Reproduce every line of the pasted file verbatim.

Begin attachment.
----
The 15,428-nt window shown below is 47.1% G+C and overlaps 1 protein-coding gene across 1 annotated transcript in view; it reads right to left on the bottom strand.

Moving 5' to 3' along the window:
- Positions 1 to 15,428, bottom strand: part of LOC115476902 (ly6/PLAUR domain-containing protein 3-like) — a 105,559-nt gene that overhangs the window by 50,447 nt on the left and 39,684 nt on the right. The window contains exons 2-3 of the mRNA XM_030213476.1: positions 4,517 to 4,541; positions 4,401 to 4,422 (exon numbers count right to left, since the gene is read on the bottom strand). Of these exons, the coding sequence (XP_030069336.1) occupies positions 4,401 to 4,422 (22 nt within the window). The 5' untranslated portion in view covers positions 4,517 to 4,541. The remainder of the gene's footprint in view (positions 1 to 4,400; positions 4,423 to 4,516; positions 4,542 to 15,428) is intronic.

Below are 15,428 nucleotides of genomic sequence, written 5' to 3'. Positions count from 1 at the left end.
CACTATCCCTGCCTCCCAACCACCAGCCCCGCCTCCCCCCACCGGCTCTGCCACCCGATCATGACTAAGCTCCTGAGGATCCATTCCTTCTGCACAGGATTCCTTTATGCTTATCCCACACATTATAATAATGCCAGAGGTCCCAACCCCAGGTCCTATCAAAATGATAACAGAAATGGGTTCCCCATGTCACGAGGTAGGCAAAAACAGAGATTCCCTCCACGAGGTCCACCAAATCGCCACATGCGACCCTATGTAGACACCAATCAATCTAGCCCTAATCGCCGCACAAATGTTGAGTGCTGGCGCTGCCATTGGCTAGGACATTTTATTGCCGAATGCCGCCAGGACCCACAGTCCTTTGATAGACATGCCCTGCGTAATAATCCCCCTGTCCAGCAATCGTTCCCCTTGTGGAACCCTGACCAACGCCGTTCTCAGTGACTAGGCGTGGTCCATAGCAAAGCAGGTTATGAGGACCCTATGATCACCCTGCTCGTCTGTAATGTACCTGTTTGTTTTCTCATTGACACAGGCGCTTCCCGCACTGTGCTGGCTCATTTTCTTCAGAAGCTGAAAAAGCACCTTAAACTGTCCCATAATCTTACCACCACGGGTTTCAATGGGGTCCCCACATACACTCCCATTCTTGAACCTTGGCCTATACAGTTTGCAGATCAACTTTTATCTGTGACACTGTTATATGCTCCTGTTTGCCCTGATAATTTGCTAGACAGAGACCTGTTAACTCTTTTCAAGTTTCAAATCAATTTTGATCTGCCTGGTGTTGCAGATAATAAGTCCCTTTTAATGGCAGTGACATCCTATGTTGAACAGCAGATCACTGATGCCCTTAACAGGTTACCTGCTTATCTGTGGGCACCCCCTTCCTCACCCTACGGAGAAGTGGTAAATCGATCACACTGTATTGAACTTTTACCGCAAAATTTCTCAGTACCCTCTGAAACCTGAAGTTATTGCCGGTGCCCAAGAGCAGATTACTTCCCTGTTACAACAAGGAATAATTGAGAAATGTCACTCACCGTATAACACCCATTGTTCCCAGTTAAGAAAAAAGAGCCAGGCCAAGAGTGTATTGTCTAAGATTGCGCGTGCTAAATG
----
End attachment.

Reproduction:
The 15,428-nt window shown below is 47.1% G+C and overlaps 1 protein-coding gene across 1 annotated transcript in view; it reads right to left on the bottom strand.

Moving 5' to 3' along the window:
- Positions 1 to 15,428, bottom strand: part of LOC115476902 (ly6/PLAUR domain-containing protein 3-like) — a 105,559-nt gene that overhangs the window by 50,447 nt on the left and 39,684 nt on the right. The window contains exons 2-3 of the mRNA XM_030213476.1: positions 4,517 to 4,541; positions 4,401 to 4,422 (exon numbers count right to left, since the gene is read on the bottom strand). Of these exons, the coding sequence (XP_030069336.1) occupies positions 4,401 to 4,422 (22 nt within the window). The 5' untranslated portion in view covers positions 4,517 to 4,541. The remainder of the gene's footprint in view (positions 1 to 4,400; positions 4,423 to 4,516; positions 4,542 to 15,428) is intronic.

Below are 15,428 nucleotides of genomic sequence, written 5' to 3'. Positions count from 1 at the left end.
CACTATCCCTGCCTCCCAACCACCAGCCCCGCCTCCCCCCACCGGCTCTGCCACCCGATCATGACTAAGCTCCTGAGGATCCATTCCTTCTGCACAGGATTCCTTTATGCTTATCCCACACATTATAATAATGCCAGAGGTCCCAACCCCAGGTCCTATCAAAATGATAACAGAAATGGGTTCCCCATGTCACGAGGTAGGCAAAAACAGAGATTCCCTCCACGAGGTCCACCAAATCGCCACATGCGACCCTATGTAGACACCAATCAATCTAGCCCTAATCGCCGCACAAATGTTGAGTGCTGGCGCTGCCATTGGCTAGGACATTTTATTGCCGAATGCCGCCAGGACCCACAGTCCTTTGATAGACATGCCCTGCGTAATAATCCCCCTGTCCAGCAATCGTTCCCCTTGTGGAACCCTGACCAACGCCGTTCTCAGTGACTAGGCGTGGTCCATAGCAAAGCAGGTTATGAGGACCCTATGATCACCCTGCTCGTCTGTAATGTACCTGTTTGTTTTCTCATTGACACAGGCGCTTCCCGCACTGTGCTGGCTCATTTTCTTCAGAAGCTGAAAAAGCACCTTAAACTGTCCCATAATCTTACCACCACGGGTTTCAATGGGGTCCCCACATACACTCCCATTCTTGAACCTTGGCCTATACAGTTTGCAGATCAACTTTTATCTGTGACACTGTTATATGCTCCTGTTTGCCCTGATAATTTGCTAGACAGAGACCTGTTAACTCTTTTCAAGTTTCAAATCAATTTTGATCTGCCTGGTGTTGCAGATAATAAGTCCCTTTTAATGGCAGTGACATCCTATGTTGAACAGCAGATCACTGATGCCCTTAACAGGTTACCTGCTTATCTGTGGGCACCCCCTTCCTCACCCTACGGAGAAGTGGTAAATCGATCACACTGTATTGAACTTTTACCGCAAAATTTCTCAGTACCCTCTGAAACCTGAAGTTATTGCCGGTGCCCAAGAGCAGATTACTTCCCTGTTACAACAAGGAATAATTGAGAAATGTCACTCACCGTATAACACCCATTGTTCCCAGTTAAGAAAAAAGAGCCAGGCCAAGAGTGTATTGTCTAAGATTGCGCGTGCTAAATG